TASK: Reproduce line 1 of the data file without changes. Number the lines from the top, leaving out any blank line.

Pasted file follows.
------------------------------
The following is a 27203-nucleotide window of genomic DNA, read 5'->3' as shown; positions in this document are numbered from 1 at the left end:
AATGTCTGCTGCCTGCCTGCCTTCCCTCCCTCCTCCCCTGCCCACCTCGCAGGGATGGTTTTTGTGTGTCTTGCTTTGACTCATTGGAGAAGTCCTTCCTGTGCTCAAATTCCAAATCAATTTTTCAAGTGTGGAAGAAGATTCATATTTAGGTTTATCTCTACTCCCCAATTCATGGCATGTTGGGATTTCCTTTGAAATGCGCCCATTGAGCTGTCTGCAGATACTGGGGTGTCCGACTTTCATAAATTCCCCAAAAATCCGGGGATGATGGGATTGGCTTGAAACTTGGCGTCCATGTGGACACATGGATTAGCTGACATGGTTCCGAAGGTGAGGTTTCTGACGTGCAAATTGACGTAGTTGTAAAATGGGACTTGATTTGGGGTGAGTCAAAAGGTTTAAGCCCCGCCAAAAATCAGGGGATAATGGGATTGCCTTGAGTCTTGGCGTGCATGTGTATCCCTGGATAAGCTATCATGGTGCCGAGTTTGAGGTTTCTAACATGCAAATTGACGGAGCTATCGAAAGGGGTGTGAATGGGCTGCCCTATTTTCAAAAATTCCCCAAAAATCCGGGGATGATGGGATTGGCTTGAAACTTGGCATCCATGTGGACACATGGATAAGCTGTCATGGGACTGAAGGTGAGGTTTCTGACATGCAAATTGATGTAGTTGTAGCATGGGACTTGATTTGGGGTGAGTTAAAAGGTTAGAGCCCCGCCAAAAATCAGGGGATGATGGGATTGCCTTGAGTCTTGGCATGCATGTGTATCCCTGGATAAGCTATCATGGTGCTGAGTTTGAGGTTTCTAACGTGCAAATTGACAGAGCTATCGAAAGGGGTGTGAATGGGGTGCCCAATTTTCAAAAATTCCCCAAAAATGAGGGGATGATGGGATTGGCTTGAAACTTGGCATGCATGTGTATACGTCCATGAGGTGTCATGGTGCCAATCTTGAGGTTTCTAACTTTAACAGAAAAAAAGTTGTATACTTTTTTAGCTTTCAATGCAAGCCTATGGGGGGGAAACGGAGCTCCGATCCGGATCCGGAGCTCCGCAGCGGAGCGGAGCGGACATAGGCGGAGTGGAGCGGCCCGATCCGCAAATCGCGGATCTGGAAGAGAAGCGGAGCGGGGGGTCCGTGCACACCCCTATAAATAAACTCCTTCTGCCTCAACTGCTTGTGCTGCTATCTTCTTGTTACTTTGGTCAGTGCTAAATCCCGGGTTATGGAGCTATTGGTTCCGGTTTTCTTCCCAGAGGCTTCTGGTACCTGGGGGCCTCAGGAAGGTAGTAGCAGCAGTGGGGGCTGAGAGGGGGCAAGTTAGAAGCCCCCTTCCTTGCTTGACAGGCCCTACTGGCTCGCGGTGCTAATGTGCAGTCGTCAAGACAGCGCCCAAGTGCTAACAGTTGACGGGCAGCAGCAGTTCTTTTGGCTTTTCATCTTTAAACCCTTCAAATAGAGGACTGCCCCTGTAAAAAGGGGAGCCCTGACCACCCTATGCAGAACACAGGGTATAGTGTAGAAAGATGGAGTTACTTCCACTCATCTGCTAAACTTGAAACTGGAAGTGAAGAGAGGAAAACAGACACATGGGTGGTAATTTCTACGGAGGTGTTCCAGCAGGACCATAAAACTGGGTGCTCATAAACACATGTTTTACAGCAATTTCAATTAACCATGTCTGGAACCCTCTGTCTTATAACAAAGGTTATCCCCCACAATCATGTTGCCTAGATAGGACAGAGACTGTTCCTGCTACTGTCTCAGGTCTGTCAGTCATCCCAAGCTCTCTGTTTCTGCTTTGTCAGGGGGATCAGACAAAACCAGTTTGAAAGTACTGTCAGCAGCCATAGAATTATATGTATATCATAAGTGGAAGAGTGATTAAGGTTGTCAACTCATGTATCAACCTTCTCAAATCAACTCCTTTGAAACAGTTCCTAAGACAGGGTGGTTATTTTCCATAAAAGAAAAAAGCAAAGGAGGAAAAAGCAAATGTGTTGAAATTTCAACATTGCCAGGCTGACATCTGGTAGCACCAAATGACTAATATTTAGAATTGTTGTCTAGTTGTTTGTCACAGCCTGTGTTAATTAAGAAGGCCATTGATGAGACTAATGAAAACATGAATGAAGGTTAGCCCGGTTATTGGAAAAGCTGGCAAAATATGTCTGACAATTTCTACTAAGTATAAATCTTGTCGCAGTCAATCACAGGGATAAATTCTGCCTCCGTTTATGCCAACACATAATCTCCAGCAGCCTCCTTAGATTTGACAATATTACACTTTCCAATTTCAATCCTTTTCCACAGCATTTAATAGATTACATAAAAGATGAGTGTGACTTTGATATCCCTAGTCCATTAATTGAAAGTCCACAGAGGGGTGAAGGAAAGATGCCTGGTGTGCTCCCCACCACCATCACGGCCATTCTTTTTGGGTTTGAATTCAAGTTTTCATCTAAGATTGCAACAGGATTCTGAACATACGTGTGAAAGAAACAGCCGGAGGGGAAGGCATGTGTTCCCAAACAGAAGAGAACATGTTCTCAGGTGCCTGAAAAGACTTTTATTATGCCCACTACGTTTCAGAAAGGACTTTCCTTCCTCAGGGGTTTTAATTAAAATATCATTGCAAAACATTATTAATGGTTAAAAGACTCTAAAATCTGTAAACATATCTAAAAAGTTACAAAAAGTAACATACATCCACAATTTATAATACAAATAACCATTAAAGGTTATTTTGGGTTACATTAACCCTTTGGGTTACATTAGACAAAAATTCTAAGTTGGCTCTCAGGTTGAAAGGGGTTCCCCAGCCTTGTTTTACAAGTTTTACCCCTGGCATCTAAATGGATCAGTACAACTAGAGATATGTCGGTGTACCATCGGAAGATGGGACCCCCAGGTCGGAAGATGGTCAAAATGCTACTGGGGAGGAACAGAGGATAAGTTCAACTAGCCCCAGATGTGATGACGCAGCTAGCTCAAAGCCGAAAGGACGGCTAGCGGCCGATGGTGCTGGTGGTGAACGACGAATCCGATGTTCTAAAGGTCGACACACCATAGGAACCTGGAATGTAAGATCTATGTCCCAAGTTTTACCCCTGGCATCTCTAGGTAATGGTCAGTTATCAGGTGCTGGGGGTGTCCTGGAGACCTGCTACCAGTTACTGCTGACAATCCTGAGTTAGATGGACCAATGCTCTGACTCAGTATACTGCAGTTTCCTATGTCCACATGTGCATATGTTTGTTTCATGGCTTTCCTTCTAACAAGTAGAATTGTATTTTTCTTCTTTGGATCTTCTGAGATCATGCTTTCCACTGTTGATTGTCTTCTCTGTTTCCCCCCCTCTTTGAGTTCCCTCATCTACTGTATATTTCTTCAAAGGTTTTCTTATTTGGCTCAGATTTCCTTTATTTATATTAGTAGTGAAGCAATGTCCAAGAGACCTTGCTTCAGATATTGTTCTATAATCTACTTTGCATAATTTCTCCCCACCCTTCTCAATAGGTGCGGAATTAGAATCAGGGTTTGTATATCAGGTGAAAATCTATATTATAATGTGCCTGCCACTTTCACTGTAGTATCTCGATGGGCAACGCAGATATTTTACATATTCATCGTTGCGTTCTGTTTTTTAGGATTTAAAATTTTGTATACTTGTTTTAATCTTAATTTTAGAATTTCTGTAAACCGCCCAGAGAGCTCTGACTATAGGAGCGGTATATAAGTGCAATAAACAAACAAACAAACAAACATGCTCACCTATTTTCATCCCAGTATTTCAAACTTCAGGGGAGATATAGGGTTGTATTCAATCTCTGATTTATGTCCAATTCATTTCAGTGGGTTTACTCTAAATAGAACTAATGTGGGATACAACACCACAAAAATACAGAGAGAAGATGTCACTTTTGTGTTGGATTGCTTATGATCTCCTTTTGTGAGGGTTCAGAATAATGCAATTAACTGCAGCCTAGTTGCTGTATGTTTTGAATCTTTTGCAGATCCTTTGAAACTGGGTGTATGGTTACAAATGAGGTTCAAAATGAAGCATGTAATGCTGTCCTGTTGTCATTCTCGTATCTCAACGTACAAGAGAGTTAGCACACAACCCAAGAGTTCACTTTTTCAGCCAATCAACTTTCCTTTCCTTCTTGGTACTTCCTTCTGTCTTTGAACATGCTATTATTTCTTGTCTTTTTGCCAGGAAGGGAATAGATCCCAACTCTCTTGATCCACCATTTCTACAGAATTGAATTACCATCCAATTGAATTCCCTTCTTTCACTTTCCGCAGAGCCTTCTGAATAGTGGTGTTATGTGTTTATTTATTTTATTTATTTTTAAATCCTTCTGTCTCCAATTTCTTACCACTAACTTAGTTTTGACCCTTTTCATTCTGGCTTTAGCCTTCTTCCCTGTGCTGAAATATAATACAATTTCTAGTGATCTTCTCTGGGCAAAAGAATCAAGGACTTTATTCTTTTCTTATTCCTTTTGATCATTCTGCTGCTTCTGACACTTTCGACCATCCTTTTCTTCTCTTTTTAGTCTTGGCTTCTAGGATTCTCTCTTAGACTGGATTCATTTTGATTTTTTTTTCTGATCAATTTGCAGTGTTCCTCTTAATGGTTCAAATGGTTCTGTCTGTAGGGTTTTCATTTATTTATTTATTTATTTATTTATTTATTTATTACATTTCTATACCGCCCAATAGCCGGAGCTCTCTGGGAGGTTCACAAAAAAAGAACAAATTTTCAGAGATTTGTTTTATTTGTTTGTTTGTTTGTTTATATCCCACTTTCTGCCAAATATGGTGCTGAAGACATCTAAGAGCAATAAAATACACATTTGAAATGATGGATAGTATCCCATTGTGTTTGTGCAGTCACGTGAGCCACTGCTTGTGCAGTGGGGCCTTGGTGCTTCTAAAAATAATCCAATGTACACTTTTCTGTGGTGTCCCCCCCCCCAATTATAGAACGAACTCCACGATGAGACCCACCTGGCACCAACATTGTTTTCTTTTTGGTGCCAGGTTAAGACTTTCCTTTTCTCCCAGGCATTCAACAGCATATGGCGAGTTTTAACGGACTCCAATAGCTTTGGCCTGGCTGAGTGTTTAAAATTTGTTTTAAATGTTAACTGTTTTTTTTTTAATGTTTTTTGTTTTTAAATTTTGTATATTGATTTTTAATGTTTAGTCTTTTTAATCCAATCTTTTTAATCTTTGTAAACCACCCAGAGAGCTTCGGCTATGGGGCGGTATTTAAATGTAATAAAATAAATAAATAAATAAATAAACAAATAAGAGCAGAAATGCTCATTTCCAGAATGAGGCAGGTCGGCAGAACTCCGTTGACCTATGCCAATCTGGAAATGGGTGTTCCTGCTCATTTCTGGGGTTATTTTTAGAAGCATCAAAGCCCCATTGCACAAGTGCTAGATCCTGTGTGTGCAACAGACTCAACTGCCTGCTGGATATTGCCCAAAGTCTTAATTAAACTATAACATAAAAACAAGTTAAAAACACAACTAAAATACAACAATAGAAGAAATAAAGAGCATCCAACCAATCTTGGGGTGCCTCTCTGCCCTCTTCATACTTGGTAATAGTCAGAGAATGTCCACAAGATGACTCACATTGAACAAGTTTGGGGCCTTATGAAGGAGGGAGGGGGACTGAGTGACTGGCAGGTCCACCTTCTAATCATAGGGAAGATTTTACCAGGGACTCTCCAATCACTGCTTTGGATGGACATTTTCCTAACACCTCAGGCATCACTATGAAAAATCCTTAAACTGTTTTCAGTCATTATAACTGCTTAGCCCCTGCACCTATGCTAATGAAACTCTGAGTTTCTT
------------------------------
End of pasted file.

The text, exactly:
The following is a 27203-nucleotide window of genomic DNA, read 5'->3' as shown; positions in this document are numbered from 1 at the left end: